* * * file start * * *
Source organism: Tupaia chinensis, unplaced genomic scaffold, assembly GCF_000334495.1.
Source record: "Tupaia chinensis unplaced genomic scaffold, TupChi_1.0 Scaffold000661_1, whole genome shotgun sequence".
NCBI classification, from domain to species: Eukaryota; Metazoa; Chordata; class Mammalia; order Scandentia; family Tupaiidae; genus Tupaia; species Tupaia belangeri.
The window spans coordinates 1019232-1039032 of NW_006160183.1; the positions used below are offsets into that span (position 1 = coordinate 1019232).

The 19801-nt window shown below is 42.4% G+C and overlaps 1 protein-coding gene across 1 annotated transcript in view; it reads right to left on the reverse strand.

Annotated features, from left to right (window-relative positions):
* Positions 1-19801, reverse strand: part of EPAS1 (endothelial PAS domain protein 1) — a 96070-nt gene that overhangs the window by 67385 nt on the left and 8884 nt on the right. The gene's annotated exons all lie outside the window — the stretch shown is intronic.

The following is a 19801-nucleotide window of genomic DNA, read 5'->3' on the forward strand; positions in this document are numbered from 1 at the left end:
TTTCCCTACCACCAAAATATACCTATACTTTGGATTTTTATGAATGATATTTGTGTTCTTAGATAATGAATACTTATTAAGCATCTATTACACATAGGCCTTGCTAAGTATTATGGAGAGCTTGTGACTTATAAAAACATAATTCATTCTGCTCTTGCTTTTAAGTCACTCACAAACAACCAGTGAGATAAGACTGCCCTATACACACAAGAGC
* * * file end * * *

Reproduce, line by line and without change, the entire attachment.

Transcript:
Source organism: Tupaia chinensis, unplaced genomic scaffold, assembly GCF_000334495.1.
Source record: "Tupaia chinensis unplaced genomic scaffold, TupChi_1.0 Scaffold000661_1, whole genome shotgun sequence".
NCBI classification, from domain to species: Eukaryota; Metazoa; Chordata; class Mammalia; order Scandentia; family Tupaiidae; genus Tupaia; species Tupaia belangeri.
The window spans coordinates 1019232-1039032 of NW_006160183.1; the positions used below are offsets into that span (position 1 = coordinate 1019232).

The 19801-nt window shown below is 42.4% G+C and overlaps 1 protein-coding gene across 1 annotated transcript in view; it reads right to left on the reverse strand.

Annotated features, from left to right (window-relative positions):
* Positions 1-19801, reverse strand: part of EPAS1 (endothelial PAS domain protein 1) — a 96070-nt gene that overhangs the window by 67385 nt on the left and 8884 nt on the right. The gene's annotated exons all lie outside the window — the stretch shown is intronic.

The following is a 19801-nucleotide window of genomic DNA, read 5'->3' on the forward strand; positions in this document are numbered from 1 at the left end:
TTTCCCTACCACCAAAATATACCTATACTTTGGATTTTTATGAATGATATTTGTGTTCTTAGATAATGAATACTTATTAAGCATCTATTACACATAGGCCTTGCTAAGTATTATGGAGAGCTTGTGACTTATAAAAACATAATTCATTCTGCTCTTGCTTTTAAGTCACTCACAAACAACCAGTGAGATAAGACTGCCCTATACACACAAGAGC